Russian political activists and human rights campaigners sees new criminal charges against Navalny as pressure on opposition

Russian opposition activist Alexei Navalny has said that the charges brought against him failed to match either his testimony or the testimony given by other witnesses.

"This charge is weird and absurd. The entire essence of my charges was changed apparently in order to be able to say in news programs on TV today that Navalny stole 16 million [rubles] (about $ 500 000). The whole point of this charge runs counter to my testimony and the testimony of other witnesses," Navalny told journalists.

Navalny said that he had been accused earlier of causing damage worth one million rubles.

"But now I am suspected of conspiring with the company's director and embezzling 16 million rubles," he said.

 The opposition activist said he could face up to ten years in prison if found guilty.

"All these jokes that Khodorkovsky stole all oil and Navalny stole all timber reflect roughly what has happened today," Navalny said.

Left Front movement coordinator Sergei Udaltsov said the criminal charges, brought against Navalny in the Kirovles criminal case, are an attempt to put pressure on the opposition.

"It is absolutely clear to me that the authorities were frightened by the popular wrath, and they started a criminal case, and made arrests and conducted searches. A campaign was launched to put pressure on opposition activists," Udaltsov told Interfax on Tuesday.

Other instruments of pressure are being used as well, travel restrictions, for instance, he said.

"These are absolutely interrelated things. It is a political order which aims to put curbs on political activities, and to jail or intimidate its leaders," he said.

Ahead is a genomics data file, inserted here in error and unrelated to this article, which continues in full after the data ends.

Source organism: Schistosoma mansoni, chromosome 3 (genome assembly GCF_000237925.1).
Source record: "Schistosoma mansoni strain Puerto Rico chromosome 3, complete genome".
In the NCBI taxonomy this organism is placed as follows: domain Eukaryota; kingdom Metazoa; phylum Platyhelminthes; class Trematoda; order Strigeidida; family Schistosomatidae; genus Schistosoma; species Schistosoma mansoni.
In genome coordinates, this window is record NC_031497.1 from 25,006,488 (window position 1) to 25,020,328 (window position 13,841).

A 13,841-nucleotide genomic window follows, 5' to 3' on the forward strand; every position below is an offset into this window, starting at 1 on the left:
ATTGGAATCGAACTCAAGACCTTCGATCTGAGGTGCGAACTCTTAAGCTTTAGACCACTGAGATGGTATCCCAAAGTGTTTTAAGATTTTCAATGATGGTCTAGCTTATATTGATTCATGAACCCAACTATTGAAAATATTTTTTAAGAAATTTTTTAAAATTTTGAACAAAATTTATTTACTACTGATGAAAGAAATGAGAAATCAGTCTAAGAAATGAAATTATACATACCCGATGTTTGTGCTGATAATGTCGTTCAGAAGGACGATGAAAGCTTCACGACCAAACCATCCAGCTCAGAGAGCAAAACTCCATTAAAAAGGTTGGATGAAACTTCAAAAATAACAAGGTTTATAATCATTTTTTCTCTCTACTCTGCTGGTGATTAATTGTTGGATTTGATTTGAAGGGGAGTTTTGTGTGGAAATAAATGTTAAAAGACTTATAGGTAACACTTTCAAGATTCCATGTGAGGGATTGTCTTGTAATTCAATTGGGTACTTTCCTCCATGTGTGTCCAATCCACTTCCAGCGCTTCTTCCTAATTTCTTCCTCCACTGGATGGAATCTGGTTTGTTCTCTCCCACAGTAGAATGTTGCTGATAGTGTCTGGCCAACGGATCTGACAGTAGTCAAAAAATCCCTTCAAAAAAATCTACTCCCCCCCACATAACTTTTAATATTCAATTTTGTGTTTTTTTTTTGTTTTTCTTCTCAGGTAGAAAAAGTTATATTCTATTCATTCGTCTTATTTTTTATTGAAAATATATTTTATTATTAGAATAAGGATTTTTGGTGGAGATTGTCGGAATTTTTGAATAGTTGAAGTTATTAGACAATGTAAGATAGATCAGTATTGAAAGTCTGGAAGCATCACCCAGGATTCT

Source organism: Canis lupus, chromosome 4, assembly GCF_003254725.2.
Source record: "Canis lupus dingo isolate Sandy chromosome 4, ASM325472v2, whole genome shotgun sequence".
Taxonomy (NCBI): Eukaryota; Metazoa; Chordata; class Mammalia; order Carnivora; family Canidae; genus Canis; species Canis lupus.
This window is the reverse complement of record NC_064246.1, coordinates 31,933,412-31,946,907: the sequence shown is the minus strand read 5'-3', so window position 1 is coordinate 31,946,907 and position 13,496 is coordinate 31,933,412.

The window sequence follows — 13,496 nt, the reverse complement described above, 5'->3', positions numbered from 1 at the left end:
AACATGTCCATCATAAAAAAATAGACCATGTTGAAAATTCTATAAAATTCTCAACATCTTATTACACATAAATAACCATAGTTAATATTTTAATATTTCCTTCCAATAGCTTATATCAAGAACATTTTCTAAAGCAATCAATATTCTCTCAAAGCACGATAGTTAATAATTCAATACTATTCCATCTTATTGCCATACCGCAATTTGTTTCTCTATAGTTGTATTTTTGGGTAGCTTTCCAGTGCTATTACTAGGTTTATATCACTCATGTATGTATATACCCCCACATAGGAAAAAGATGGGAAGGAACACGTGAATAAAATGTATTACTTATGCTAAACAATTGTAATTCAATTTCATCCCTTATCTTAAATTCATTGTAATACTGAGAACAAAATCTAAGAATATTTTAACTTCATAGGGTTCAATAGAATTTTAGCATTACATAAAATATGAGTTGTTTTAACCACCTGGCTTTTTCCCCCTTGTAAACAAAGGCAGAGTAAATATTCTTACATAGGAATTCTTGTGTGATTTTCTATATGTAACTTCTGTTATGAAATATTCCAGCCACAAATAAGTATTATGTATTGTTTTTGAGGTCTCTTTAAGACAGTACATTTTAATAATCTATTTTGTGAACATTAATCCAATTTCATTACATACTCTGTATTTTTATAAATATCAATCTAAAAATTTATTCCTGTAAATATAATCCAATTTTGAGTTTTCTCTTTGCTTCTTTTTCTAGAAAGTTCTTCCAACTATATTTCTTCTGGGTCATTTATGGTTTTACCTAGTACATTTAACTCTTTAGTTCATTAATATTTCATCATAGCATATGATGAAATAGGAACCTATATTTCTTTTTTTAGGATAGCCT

The only way out is to intensify political work, Udaltsov said. "If we offer resistance we will have a chance, if we don't, this field will be cleaned-up. The authorities can do that," he added.

The charges brought against Navalny are "a consistent campaign to strangle the civil movement," he said.

Lyudmila Alexeyeva, the chief of Russia's veteran rights organization, the Moscow Helsinki Group, echoed Udaltsov's view.

"This marks the beginning of a campaign of reprisals against the opposition," Alexeyeva told Interfax on Tuesday.

"What wrong has Navalny done? Attended authorized rallies and openly exposed corruption on the Internet? I fear travel restrictions will be imposed on me, soon, since I am dealing with the Magnitsky case," the 85 year-old rights campaigner said.

"It looks like they have put their hands on him in earnest," she said in remarks about the prosecution of Navalny.

The consequences of this criminal case will be scandalous for the authorities, she said.

Investigative Committee spokesman Vladimir Markin told Interfax on Tuesday that Navalny had been charged with organizing large-scale misappropriation of assets at the Kirovles state-run timber company.

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